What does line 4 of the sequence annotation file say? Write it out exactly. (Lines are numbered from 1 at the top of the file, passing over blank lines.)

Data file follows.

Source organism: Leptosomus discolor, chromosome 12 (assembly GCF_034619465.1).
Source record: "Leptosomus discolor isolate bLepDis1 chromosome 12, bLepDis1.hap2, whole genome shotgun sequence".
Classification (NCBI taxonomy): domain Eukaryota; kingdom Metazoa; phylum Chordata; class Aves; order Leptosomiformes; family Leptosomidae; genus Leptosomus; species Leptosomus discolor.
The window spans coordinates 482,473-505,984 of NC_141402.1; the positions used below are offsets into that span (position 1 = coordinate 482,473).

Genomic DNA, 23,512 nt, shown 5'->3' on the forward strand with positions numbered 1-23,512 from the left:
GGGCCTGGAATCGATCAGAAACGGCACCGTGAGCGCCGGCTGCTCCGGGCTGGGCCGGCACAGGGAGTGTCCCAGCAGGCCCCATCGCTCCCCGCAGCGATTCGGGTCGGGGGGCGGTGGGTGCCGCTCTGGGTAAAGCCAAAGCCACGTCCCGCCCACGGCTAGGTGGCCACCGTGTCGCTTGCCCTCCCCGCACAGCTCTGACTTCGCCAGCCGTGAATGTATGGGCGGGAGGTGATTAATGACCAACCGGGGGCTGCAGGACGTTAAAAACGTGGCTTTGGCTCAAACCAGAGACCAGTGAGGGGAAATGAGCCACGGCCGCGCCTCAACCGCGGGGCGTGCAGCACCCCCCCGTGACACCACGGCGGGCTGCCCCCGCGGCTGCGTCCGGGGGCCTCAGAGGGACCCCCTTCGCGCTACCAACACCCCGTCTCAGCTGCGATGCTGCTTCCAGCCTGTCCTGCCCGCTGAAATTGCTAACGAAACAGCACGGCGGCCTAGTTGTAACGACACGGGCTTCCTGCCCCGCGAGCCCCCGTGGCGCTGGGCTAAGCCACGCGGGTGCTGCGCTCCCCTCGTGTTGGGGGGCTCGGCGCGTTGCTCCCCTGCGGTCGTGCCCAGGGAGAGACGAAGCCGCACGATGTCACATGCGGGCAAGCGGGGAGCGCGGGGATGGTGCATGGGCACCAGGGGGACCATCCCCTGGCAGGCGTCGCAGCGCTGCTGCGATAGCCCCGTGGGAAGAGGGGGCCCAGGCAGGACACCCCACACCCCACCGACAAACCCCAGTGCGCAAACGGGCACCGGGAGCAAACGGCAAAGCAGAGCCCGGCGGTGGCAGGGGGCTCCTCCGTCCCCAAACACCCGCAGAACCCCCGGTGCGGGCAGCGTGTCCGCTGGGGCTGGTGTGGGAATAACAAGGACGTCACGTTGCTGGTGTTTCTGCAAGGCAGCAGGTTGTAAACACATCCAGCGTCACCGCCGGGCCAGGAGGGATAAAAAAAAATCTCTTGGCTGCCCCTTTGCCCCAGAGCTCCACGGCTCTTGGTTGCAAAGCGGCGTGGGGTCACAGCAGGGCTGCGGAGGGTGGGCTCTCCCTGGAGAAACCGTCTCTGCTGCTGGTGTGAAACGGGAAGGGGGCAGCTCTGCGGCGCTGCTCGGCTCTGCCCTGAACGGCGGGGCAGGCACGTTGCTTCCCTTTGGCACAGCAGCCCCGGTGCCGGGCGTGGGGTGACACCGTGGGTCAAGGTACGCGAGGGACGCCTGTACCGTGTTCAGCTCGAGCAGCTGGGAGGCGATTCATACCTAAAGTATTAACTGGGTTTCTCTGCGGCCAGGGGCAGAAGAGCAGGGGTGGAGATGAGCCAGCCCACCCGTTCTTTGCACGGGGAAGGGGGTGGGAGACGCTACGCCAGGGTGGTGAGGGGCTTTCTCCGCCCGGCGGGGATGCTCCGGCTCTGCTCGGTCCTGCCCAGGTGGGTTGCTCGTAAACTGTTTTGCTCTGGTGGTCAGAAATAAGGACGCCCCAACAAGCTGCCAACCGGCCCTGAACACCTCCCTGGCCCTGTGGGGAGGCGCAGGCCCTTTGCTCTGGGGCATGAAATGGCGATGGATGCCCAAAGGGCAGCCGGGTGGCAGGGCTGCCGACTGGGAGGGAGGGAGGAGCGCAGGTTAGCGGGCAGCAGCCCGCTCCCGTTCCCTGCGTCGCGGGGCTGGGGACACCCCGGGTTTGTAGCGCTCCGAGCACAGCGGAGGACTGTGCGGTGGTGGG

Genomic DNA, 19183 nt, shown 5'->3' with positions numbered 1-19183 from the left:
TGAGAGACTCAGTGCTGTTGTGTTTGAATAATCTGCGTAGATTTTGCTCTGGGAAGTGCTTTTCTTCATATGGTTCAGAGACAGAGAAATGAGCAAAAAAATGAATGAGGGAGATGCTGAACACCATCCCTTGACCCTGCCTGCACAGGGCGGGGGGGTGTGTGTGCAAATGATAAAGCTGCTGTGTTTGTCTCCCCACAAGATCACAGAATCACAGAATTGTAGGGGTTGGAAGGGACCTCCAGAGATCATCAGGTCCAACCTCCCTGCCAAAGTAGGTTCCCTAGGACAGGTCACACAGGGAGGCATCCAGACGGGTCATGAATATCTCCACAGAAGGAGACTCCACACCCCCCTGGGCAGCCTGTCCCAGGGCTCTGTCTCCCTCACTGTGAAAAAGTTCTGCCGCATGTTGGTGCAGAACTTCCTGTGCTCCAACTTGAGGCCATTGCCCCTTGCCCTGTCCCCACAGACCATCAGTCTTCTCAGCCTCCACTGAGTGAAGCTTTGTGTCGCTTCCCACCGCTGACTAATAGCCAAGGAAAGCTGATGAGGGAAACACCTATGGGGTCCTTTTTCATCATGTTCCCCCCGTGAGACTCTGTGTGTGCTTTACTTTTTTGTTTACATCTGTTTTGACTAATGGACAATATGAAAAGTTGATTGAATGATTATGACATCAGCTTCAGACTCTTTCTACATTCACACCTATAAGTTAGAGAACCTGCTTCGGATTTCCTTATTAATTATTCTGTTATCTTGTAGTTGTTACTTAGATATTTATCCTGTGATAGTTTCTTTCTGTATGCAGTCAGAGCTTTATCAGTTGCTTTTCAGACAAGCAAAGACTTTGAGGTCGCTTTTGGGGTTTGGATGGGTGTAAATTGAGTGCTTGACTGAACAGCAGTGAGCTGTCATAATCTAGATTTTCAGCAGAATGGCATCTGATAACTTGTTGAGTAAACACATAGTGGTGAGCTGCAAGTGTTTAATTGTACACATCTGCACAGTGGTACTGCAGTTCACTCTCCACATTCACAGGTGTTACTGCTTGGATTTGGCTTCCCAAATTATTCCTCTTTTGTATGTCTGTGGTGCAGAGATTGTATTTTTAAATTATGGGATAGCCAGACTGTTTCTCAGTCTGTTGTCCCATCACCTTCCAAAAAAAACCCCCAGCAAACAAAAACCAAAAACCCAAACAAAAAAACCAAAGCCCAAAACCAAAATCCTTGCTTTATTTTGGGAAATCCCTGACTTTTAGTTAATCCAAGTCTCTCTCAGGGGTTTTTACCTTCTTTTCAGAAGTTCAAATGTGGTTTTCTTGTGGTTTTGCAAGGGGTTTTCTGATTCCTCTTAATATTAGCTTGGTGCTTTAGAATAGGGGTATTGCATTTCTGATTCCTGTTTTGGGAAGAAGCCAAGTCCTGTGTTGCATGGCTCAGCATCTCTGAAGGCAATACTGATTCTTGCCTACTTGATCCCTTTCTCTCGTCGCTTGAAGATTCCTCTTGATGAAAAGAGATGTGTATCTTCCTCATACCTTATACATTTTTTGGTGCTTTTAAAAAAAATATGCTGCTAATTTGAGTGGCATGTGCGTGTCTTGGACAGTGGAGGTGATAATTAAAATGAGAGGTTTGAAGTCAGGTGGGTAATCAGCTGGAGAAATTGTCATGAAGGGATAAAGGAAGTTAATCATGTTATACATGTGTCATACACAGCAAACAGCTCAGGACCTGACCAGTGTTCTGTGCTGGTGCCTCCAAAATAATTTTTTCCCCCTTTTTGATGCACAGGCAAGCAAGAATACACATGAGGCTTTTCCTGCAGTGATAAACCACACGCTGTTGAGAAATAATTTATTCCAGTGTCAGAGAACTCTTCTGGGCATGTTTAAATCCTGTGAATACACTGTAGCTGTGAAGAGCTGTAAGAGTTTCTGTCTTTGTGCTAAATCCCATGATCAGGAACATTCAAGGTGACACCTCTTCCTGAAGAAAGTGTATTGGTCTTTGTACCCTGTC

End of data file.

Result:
The window spans coordinates 482,473-505,984 of NC_141402.1; the positions used below are offsets into that span (position 1 = coordinate 482,473).